FINRA announced that it fined UBS Securities LLC $12 million for violating Regulation SHO (Reg SHO) and failing to properly supervise short sales of securities. As a result of these violations, millions of short sale orders were mismarked and/or placed to the market without reasonable grounds to believe that the securities could be borrowed and delivered. Reg SHO requires a broker-dealer to have reasonable grounds to believe that the security could be borrowed and available for delivery before accepting or effecting a short sale order.In addition, Reg SHO requires a broker-dealer to mark sales of equity securities as long or short.
FINRA found that UBS' Reg SHO supervisory system regarding locates and the marking of sale orders was significantly flawed and resulted in a systemic supervisory failure that contributed to serious Reg SHO failures across its equities trading business. First, FINRA found that UBS placed millions of short sale orders to the market without locates, including in securities that were known to be hard to borrow. These locate violations extended to numerous trading systems, desks, accounts and strategies, and impacted UBS' technology, operations, and supervisory systems and procedures. Second, FINRA found that UBS mismarked millions of sale orders in its trading systems. Many of these mismarked orders were short sales that were mismarked as "long," resulting in additional significant violations of Reg SHO's locate requirement. Third, FINRA found that UBS had significant deficiencies related to its aggregation units that may have contributed to additional significant order-marking and locate violations.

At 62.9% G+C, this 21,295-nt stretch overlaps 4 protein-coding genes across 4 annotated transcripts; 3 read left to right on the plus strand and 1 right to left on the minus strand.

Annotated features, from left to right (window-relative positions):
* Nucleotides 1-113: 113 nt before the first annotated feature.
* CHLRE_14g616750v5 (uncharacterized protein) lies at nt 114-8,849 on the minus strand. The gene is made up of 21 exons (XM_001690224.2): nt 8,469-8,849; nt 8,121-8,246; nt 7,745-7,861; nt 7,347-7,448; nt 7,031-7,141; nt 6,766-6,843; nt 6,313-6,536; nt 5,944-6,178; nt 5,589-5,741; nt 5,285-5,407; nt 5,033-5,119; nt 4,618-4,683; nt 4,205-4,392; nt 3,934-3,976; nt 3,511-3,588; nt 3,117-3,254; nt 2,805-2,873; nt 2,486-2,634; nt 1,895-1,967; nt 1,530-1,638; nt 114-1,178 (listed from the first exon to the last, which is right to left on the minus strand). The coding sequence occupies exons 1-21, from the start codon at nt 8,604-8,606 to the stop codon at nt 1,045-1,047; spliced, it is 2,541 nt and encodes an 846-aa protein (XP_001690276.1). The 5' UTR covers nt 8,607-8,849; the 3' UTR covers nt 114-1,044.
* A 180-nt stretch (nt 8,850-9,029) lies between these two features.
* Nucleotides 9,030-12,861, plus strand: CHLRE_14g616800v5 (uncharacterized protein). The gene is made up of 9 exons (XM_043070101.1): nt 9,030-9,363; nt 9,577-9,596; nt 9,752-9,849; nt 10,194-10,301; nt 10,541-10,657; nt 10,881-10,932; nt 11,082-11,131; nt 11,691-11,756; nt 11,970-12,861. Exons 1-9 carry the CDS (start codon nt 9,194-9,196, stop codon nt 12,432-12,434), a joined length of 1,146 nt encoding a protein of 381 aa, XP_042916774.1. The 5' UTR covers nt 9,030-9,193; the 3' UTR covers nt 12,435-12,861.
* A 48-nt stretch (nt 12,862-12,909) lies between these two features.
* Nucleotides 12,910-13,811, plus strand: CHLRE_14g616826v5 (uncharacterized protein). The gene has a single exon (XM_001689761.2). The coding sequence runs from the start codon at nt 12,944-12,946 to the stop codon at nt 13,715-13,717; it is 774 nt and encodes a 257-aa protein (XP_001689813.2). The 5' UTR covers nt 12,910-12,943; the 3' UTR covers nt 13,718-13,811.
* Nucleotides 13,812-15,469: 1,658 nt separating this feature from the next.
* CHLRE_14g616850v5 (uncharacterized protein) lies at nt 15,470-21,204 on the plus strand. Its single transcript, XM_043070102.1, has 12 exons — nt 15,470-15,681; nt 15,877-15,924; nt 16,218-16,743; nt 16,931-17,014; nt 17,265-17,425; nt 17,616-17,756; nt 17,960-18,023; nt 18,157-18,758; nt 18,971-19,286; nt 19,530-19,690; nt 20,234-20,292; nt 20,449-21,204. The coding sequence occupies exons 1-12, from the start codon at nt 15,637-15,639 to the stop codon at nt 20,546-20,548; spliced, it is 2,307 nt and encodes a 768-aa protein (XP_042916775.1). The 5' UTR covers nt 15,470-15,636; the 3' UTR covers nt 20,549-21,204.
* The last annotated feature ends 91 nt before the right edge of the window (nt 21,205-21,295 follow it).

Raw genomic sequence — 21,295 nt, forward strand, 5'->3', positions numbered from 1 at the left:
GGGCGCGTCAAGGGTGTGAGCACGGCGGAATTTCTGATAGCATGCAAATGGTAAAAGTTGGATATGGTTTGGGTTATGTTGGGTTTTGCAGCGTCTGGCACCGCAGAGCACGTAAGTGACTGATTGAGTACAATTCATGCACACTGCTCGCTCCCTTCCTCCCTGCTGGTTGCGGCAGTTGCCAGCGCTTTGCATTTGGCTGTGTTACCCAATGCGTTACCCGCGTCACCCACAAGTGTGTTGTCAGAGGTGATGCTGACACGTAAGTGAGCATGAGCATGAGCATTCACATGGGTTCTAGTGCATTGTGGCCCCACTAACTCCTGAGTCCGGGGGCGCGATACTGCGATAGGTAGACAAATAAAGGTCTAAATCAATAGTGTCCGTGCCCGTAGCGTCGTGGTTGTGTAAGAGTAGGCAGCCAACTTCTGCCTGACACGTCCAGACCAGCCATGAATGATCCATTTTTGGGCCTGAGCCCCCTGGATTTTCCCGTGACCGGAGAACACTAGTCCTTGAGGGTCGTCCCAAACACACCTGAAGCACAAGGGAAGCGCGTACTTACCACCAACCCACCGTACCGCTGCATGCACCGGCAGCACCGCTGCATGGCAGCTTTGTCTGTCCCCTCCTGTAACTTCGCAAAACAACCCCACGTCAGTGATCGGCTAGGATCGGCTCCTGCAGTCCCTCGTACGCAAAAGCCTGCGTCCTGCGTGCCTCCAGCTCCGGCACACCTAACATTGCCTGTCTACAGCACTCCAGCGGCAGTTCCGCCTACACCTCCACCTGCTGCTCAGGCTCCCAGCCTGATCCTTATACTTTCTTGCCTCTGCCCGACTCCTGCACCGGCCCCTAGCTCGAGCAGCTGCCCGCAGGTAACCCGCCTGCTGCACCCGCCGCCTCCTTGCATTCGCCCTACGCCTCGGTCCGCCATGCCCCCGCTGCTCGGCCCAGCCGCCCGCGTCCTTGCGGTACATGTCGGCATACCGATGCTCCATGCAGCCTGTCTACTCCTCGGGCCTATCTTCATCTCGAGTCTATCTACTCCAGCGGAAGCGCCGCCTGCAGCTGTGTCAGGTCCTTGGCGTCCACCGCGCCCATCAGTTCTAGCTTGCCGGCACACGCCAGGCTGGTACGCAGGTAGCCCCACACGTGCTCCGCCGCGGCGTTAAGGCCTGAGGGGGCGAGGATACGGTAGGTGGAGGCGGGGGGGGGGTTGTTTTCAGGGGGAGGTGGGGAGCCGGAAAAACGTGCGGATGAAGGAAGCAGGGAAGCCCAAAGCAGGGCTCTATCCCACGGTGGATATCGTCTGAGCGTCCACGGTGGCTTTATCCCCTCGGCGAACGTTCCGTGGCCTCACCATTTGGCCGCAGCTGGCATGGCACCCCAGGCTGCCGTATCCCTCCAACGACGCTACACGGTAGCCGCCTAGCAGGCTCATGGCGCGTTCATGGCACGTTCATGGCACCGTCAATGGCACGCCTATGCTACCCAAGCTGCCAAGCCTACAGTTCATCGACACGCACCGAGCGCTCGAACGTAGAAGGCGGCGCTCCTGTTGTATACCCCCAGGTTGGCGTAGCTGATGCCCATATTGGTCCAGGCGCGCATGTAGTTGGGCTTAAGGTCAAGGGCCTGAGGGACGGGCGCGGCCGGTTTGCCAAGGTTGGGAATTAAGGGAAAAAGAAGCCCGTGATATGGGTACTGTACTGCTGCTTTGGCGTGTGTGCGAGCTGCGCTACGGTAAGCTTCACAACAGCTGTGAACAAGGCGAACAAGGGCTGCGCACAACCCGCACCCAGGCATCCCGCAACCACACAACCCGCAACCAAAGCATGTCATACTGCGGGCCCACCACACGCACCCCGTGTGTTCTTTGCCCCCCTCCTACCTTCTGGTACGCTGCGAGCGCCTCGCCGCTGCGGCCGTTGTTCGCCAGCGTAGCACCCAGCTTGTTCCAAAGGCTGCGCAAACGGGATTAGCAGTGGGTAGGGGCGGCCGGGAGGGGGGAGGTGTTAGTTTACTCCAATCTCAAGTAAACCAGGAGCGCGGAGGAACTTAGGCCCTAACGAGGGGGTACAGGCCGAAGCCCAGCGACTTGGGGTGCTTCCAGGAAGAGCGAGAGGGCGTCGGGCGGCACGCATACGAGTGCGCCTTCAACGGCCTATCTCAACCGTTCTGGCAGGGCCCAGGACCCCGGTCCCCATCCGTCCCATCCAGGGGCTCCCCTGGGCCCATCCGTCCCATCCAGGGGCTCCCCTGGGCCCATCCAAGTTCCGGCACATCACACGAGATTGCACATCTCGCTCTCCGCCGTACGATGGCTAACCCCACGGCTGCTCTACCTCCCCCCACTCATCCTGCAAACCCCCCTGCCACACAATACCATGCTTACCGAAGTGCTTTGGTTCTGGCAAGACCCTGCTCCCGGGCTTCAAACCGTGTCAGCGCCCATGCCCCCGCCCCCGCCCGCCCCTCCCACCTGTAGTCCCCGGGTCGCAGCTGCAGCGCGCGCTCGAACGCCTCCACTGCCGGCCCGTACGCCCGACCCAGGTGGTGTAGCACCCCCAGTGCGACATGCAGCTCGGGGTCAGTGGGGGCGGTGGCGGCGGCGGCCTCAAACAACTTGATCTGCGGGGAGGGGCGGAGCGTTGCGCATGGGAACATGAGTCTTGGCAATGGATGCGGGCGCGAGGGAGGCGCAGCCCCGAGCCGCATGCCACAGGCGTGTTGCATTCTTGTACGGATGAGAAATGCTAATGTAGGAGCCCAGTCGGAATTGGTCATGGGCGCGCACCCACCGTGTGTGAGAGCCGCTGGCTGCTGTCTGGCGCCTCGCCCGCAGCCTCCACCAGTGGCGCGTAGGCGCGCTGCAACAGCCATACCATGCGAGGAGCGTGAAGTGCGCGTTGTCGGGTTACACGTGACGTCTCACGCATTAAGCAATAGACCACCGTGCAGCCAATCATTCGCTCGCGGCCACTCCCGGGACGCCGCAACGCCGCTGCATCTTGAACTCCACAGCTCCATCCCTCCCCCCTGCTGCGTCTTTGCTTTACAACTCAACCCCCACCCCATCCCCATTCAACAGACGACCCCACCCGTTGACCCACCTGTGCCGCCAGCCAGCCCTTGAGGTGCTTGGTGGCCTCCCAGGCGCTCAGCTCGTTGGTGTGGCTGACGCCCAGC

As a result of its supervisory failures, many of UBS' violations were not detected or corrected until after FINRA's investigation caused UBS to conduct a substantive review of its systems and monitoring procedures for Reg SHO compliance. FINRA found that UBS' supervisory framework over its equities trading business was not reasonably designed to achieve compliance with the requirements of Reg SHO and other securities laws, rules and regulations until at least 2009.